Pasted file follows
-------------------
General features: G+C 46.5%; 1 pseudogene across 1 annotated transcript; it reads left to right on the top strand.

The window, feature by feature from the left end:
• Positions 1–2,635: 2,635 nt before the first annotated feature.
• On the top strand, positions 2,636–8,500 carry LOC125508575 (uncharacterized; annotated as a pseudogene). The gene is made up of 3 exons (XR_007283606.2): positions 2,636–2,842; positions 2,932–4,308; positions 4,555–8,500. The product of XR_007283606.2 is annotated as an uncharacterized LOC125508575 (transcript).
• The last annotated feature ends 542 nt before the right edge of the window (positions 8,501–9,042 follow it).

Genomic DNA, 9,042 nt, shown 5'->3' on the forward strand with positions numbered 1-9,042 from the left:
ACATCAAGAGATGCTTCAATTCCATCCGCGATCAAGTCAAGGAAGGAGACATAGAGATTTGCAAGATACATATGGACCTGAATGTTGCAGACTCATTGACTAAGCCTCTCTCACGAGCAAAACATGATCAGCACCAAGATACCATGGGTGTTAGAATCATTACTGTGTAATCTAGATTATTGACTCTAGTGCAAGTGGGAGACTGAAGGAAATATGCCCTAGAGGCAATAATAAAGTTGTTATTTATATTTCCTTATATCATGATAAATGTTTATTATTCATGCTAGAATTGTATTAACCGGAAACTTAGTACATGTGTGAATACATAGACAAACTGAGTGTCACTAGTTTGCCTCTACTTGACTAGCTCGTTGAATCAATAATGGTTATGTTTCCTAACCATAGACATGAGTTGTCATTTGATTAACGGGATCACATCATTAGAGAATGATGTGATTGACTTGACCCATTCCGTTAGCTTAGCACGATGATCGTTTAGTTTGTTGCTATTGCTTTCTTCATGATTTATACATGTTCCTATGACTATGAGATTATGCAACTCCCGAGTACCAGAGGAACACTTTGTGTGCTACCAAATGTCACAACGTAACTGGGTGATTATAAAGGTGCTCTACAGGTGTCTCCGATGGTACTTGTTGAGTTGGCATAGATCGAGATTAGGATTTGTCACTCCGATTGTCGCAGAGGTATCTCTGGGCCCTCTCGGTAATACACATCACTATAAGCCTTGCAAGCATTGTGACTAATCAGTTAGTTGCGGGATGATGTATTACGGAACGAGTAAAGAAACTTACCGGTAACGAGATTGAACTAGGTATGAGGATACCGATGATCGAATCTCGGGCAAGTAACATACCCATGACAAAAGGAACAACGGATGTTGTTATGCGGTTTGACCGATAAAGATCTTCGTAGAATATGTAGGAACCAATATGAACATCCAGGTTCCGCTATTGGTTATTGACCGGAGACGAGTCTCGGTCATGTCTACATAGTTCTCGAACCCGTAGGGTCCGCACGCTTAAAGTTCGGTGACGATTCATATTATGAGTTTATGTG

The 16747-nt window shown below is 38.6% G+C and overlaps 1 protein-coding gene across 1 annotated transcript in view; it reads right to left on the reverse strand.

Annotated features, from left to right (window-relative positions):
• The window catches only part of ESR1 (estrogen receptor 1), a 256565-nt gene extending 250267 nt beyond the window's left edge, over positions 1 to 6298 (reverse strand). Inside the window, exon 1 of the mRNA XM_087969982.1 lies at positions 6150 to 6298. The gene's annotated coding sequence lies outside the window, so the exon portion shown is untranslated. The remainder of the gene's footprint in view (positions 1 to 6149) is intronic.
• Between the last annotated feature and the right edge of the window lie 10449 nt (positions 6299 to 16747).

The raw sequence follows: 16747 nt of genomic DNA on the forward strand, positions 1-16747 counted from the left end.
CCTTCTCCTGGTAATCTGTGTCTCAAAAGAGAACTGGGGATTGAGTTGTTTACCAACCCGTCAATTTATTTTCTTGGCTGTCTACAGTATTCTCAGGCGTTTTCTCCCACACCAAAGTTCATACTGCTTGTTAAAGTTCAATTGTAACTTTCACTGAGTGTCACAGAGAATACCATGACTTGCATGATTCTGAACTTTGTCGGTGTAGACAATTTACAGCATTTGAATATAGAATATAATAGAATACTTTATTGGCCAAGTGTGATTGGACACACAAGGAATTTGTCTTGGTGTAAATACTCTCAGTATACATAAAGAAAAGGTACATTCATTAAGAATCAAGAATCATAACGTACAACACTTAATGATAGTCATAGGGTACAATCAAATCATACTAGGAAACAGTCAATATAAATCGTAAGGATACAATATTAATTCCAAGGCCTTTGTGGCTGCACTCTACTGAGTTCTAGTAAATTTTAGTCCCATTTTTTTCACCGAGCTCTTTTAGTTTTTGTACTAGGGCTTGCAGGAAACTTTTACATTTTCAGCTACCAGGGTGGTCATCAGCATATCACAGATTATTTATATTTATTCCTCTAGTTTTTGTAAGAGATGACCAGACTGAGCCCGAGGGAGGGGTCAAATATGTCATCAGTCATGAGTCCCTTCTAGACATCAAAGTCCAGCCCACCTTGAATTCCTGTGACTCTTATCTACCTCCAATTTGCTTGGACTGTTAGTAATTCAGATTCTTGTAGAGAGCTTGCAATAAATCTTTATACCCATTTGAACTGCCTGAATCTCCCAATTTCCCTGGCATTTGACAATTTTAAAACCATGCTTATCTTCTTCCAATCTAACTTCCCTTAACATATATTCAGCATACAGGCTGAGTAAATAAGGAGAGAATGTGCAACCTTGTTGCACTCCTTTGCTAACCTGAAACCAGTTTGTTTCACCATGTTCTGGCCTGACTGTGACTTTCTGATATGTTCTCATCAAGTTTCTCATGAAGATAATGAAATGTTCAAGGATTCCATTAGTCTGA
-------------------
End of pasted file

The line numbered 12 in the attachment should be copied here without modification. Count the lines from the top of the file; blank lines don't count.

The raw sequence follows: 16747 nt of genomic DNA on the forward strand, positions 1-16747 counted from the left end.